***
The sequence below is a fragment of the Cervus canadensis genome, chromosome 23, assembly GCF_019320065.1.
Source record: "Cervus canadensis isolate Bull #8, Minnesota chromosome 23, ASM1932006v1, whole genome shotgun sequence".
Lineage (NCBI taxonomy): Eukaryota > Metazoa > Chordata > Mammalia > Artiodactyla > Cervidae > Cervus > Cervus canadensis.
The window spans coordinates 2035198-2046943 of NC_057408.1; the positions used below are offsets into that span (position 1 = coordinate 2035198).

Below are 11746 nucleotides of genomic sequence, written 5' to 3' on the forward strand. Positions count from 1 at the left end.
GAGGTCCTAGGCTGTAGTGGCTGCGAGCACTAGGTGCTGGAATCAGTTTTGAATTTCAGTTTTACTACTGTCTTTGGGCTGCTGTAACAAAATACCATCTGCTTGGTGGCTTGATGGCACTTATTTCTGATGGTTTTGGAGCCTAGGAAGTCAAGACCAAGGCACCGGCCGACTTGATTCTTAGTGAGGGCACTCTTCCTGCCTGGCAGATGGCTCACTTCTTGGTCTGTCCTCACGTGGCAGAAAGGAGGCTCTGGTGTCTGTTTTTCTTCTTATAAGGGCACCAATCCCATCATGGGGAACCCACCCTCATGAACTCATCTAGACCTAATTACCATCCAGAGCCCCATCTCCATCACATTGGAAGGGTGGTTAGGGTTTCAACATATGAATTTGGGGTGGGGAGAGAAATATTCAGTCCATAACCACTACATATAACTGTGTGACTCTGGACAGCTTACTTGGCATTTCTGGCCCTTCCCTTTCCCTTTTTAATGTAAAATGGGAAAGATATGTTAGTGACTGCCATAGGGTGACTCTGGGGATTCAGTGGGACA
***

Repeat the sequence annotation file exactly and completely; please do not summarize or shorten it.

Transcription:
The sequence below is a fragment of the Cervus canadensis genome, chromosome 23, assembly GCF_019320065.1.
Source record: "Cervus canadensis isolate Bull #8, Minnesota chromosome 23, ASM1932006v1, whole genome shotgun sequence".
Lineage (NCBI taxonomy): Eukaryota > Metazoa > Chordata > Mammalia > Artiodactyla > Cervidae > Cervus > Cervus canadensis.
The window spans coordinates 2035198-2046943 of NC_057408.1; the positions used below are offsets into that span (position 1 = coordinate 2035198).

Below are 11746 nucleotides of genomic sequence, written 5' to 3' on the forward strand. Positions count from 1 at the left end.
GAGGTCCTAGGCTGTAGTGGCTGCGAGCACTAGGTGCTGGAATCAGTTTTGAATTTCAGTTTTACTACTGTCTTTGGGCTGCTGTAACAAAATACCATCTGCTTGGTGGCTTGATGGCACTTATTTCTGATGGTTTTGGAGCCTAGGAAGTCAAGACCAAGGCACCGGCCGACTTGATTCTTAGTGAGGGCACTCTTCCTGCCTGGCAGATGGCTCACTTCTTGGTCTGTCCTCACGTGGCAGAAAGGAGGCTCTGGTGTCTGTTTTTCTTCTTATAAGGGCACCAATCCCATCATGGGGAACCCACCCTCATGAACTCATCTAGACCTAATTACCATCCAGAGCCCCATCTCCATCACATTGGAAGGGTGGTTAGGGTTTCAACATATGAATTTGGGGTGGGGAGAGAAATATTCAGTCCATAACCACTACATATAACTGTGTGACTCTGGACAGCTTACTTGGCATTTCTGGCCCTTCCCTTTCCCTTTTTAATGTAAAATGGGAAAGATATGTTAGTGACTGCCATAGGGTGACTCTGGGGATTCAGTGGGACA